Funds available for local winter wellbeing initiatives
Community-minded locals with ideas for an event or activity to support wellbeing are being invited to put their proposal to a local funding group.
Communities across the Southern Lakes region will receive a boost this winter with more mental wellbeing initiatives to be funded by the Te Hau Toka Southern Lakes Wellbeing Group.
Round three of Te Hau Toka’s Connecting Communities fund opens on Monday, July 4 and closes on Thursday, July 14.
The fund is designed to support community-led activities and events across Queenstown, Wānaka, Cromwell, and Te Anau/Fiordland which encourage people to find ways to connect, look after themselves and each other, and have some fun.
Eligible not-for-profit organisations and groups can apply for up to $1,000 per round to assist with funding their activity or event. There are three funding rounds per year.
The group is on the lookout for ideas that work with local communities and support mental wellbeing.
Fifty-four not-for-profit groups were supported in the second funding round in March – almost double the number from the first round in December 2021.
This resulted in more than $50,000 being injected across the Southern Lakes region for mental wellbeing activities or events over the autumn months.
Round two funding recipients included Happiness House Caring for the Carers programme, Turn the Corner mental health construction industry group, MINT Trust Wānaka school holiday workshop for people with physical and intellectual disabilities, St John weekend drives for older people, Te Anau outdoor playgroups and garden mosaic workshops, and various Matariki community/cultural celebrations. A full list of recipients is available on the Te Hau Toka webpage.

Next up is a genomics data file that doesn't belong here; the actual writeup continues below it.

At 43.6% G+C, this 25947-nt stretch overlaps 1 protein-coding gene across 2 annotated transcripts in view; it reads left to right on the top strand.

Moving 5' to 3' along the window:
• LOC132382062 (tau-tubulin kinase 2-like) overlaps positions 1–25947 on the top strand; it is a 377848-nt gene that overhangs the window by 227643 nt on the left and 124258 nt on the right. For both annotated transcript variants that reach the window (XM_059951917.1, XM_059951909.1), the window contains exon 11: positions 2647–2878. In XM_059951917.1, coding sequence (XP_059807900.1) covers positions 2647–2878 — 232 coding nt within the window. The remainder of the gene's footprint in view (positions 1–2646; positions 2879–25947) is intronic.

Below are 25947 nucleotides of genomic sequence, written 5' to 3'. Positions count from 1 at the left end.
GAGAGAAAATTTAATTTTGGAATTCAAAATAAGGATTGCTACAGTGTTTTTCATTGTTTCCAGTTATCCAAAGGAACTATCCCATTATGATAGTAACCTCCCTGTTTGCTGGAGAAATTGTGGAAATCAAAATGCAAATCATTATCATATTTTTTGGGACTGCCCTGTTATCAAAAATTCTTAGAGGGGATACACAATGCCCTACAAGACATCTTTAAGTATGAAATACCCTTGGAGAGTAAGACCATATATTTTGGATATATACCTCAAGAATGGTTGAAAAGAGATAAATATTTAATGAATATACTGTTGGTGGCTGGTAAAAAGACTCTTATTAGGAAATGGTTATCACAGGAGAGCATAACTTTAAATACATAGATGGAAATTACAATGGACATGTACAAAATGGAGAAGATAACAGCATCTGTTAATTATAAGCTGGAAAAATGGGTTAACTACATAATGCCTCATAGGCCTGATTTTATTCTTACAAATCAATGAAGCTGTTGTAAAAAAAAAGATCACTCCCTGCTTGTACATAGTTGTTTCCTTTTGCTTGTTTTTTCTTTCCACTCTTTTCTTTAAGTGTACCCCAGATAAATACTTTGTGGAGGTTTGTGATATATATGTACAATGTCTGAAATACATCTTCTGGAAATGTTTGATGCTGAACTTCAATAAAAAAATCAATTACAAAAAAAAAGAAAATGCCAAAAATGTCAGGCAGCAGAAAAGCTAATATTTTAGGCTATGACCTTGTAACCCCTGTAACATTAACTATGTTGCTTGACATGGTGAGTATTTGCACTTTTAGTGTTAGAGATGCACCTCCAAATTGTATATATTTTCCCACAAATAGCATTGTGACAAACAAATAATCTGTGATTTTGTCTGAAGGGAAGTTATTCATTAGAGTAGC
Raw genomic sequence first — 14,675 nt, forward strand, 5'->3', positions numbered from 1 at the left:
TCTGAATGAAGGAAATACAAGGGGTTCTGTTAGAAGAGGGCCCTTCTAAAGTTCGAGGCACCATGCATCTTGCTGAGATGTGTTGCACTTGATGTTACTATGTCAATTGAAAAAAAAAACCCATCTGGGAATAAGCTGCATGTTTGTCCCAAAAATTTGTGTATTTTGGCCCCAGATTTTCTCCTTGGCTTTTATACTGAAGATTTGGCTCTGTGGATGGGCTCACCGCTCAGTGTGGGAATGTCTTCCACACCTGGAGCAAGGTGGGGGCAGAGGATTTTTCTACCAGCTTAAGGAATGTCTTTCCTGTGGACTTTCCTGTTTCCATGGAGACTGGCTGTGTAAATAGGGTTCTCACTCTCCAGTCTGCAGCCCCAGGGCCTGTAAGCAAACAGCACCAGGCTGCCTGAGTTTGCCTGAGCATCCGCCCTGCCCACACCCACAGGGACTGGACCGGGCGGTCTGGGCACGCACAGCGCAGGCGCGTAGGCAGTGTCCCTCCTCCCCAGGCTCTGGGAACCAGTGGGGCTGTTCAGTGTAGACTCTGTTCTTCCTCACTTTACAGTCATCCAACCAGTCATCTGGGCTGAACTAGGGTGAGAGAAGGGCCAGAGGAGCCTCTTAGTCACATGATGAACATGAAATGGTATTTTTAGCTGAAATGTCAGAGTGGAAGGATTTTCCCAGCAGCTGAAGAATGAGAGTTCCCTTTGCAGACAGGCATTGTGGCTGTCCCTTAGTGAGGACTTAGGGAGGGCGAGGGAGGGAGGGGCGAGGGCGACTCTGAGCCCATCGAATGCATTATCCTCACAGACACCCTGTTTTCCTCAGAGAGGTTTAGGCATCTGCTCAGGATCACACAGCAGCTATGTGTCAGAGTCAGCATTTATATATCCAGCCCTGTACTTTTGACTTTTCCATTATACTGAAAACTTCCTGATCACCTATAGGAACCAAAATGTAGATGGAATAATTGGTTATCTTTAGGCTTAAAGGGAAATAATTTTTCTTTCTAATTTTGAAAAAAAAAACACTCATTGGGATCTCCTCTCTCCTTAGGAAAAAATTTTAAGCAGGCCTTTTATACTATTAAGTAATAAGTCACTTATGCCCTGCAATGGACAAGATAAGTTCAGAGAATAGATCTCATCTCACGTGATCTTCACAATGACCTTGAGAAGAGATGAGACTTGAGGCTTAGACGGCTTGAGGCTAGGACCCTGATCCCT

Te Hau Toka Group chair Adell Cox says her team is looking forward to hearing from communities across the Southern Lakes region about what activities or events they think would help boost their mental wellbeing over the winter months.
“Ultimately, the goal of our Connecting Communities funding is to enable people to improve mental wellbeing, connection and resilience in their own communities,” she says.
“Some areas are gearing up for a busy winter ski season and will have a different set of stresses to those communities who just need to get through the quiet months. Each community is different and they’re best placed to know what they need and how they can support each other.
“We’ve been blown away in every funding round to see such inspiring and innovative ideas coming from all corners of the community so we want to continue do whatever we can to help make them happen.”
The funding for Connecting Communities is made possible through the Government’s Tourism Communities: Support, Recovery, and Re-Set Plan funding, which is administered by the Southern DHB with the guidance of the Te Hau Toka Southern Lakes Wellbeing Group.
The Government fund focuses on the tourism-dependent Queenstown Lakes and Fiordland communities, however Te Hau Toka has also included Cromwell in its catchment as many people work in the Queenstown Lakes area.
More details about the Connecting Communities fund, including the criteria and how to apply, can be found online.
Main image (supplied): Grooving at MINT Trust Wānaka's school holiday workshop.
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